Size of an embedded Linux system

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The size of an embedded Linux system is determined by a number of different factors. First, there is physical size. Some systems can be fairly large, like the ones built out of clusters, whereas others are fairly small, like the Linux wristwatches that have been built in partnership with IBM. The physical size of an embedded system is often an important determination of the hardware capabilities of that system (the size of the physical components inside the finished device) and so secondly comes the size of the components with the machine. These are very significant to embedded Linux developers and include the speed of the CPU, the size of the RAM, and the size of the permanent storage (which might be a hard disk, but is often a flash device—currently either NOR or NAND, according to use).

In terms of size, we will use three broad categories of systems: small, medium, and large. Small systems are characterized by a low-powered CPU with a minimum of 4 MB of ROM (normally NOR or even NAND Flash rather than a real ROM) and between 8 and 16 MB of RAM. This isn’t to say Linux won’t run in smaller memory spaces, but it will take you some effort to do so for very little gain, given the current memory market. If you come from an embedded systems background, you may find that you could do much more using something other than Linux in such a small system, especially if you’re looking at “deeply embedded” options. Remember to factor in the speed at which you could deploy Linux, though. You don’t need to reinvent the wheel, like you might well end up doing for a “deeply embedded” design running without any kind of real operating system underneath.

Medium-size systems are characterized by a medium-powered CPU with 32 MB or more of ROM (almost always NOR flash, or even NAND Flash on some systems able to execute code from block-addressable NAND FLASH memory devices) and 64–128 MB of RAM. Most consumer-oriented devices built with Linux belong to this category, including various PDAs (for example, the Nokia Internet Tablets), MP3 players, entertainment systems, and network appliances. Some of these devices may include secondary storage in the form of NAND Flash (as much as 4 GB NAND Flash parts are available at the time of this writing; much larger size arrays are possible by combining more than one part, and we have seen systems using over 32 GB of NAND, even at the time that we are writing this), removable memory cards, or even conventional hard drives. These types of devices have sufficient horsepower and storage to handle a variety of small tasks, or they can serve a single purpose that requires a lot of resources.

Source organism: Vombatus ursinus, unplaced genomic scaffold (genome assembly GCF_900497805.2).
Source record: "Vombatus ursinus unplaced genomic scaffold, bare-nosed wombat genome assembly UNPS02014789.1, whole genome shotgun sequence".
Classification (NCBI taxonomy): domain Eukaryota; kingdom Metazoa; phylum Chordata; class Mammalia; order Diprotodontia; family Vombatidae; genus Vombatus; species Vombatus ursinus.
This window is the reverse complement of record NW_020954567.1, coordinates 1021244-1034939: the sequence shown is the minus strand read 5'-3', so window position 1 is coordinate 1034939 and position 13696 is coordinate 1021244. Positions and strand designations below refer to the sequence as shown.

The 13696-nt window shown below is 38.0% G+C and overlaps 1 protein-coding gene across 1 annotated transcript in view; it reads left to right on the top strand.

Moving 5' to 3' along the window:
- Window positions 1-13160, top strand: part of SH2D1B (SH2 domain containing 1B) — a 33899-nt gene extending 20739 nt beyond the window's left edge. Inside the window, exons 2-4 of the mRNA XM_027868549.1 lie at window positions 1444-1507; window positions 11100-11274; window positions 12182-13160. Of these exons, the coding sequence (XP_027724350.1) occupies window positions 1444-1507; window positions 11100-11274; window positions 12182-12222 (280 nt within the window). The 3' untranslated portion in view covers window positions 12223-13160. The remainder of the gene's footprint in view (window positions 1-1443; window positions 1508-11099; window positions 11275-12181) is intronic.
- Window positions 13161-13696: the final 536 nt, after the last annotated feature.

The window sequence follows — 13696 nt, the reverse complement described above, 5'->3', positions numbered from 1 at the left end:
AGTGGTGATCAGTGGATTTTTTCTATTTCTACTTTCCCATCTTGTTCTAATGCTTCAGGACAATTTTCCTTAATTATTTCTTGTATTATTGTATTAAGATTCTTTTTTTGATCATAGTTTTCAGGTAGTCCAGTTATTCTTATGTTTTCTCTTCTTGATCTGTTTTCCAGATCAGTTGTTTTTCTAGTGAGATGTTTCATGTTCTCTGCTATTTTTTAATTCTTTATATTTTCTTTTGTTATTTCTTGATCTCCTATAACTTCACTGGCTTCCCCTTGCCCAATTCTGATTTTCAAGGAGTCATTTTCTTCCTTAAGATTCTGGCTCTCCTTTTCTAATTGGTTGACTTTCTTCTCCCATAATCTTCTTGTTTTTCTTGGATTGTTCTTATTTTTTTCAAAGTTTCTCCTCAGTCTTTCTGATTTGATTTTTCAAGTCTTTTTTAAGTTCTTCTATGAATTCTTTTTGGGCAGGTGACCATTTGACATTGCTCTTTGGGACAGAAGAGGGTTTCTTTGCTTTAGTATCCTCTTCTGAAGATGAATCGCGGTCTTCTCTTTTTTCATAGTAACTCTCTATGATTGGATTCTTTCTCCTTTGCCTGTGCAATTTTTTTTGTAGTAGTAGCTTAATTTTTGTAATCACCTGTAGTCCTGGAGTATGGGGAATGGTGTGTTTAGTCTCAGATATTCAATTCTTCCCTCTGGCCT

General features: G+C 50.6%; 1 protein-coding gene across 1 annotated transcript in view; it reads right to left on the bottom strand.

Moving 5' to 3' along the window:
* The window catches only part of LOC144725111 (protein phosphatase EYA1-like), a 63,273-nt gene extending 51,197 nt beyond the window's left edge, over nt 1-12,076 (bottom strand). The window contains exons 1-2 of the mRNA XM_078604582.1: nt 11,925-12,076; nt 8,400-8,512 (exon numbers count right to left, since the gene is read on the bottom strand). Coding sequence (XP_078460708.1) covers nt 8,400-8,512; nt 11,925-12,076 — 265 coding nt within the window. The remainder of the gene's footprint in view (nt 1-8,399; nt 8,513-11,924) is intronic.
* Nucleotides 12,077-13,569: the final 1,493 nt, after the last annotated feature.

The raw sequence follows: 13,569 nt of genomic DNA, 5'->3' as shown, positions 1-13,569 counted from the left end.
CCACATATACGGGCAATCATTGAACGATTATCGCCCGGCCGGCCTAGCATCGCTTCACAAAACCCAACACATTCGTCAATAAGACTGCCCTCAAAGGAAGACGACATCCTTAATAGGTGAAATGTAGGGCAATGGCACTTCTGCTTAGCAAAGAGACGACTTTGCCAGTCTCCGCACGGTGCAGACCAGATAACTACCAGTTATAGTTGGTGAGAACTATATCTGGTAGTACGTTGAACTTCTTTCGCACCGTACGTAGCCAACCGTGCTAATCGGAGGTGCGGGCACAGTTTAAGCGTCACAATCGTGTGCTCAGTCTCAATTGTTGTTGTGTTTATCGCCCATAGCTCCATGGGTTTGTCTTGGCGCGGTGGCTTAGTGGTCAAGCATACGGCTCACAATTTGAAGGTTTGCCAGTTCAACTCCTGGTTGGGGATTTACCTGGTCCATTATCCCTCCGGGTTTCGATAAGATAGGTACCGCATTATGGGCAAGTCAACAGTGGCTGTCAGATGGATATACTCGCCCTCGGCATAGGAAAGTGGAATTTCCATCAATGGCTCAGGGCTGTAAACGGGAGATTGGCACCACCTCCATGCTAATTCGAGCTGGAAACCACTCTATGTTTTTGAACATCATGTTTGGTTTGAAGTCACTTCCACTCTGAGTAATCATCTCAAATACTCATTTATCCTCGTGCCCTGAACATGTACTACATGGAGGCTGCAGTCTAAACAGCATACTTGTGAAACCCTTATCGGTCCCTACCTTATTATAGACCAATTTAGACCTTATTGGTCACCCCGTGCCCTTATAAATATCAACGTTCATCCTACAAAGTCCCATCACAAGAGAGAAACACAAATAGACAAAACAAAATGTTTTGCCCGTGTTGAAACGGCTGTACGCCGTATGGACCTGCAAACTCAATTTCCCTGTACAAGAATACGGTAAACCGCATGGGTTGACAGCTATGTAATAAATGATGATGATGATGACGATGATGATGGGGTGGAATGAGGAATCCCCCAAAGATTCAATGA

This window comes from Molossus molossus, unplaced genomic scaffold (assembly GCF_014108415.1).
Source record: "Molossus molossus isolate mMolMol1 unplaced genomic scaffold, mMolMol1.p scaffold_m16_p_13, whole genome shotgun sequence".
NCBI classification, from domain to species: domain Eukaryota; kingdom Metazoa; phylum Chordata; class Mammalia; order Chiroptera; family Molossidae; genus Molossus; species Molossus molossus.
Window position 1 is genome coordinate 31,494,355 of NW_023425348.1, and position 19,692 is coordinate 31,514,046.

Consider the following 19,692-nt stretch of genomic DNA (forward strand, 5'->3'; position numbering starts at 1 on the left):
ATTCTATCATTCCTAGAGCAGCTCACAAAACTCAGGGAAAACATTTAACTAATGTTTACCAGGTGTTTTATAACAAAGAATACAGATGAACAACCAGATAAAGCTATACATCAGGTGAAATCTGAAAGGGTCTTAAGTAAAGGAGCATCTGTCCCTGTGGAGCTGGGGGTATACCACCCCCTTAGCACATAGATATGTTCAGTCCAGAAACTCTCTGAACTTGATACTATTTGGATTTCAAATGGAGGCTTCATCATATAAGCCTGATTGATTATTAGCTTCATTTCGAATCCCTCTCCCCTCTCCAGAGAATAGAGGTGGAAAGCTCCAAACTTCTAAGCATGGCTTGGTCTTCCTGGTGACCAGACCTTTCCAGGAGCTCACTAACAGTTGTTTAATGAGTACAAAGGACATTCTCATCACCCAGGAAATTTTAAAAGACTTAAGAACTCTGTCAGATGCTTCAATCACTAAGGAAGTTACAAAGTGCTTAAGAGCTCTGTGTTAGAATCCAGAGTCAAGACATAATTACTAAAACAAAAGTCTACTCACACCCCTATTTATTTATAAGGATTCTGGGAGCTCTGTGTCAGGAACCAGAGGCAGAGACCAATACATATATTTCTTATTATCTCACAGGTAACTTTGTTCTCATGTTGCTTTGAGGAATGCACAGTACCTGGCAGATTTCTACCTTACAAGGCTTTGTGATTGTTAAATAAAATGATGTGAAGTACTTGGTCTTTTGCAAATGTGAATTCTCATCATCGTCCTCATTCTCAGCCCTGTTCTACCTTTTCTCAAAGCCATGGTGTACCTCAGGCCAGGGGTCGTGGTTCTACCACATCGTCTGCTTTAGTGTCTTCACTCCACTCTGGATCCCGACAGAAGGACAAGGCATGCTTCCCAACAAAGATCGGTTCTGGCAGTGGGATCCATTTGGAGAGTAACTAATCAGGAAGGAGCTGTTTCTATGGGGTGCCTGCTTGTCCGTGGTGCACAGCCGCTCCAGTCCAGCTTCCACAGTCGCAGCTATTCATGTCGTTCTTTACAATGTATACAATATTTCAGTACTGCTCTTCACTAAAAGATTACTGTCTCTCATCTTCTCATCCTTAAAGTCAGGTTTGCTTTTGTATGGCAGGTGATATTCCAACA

Large systems are characterized by a powerful CPU or collection of CPUs combined with large amounts of RAM and permanent storage. Usually these systems are used in environments that require large amounts of calculations to carry out certain tasks. Large telecom switches and flight simulators are prime examples of such systems, as are government research systems, defense projects, and many other applications that you would be unlikely to read about. Typically, such systems are not bound by costs or resources. Their design requirements are primarily based on functionality, while cost, size, and complexity remain secondary issues.

In case you were wondering, Linux doesn’t run on any processor with a memory architecture below 32 bits (certainly there’s no 8-bit microcontroller support!). This rules out quite a number of processors traditionally used in embedded systems. Fortunately though, with the passage of time, increasing numbers of embedded designs are able to take advantage of Linux as processors become much more powerful (and integrate increasing functionality), RAM and Flash prices fall, and other costs diminish. These days, it often makes less economic sense to deploy a new 8051 microcontroller design where for a small (but not insignificant) additional cost one can have all the power of a full Linux system—especially true when using ucLinux-supported devices. The decreasing cost of System-On-Chip (SoC) parts combining CPU/peripheral functionality into a single device is rapidly changing the cost metrics for designers of new systems. Sure, you don’t need a 32-bit microprocessor in that microwave oven, but if it’s no more expensive to use one, and have a built-in web server that can remotely update itself with new features.

Source of Information : OReilly Building Embedded Linux Systems

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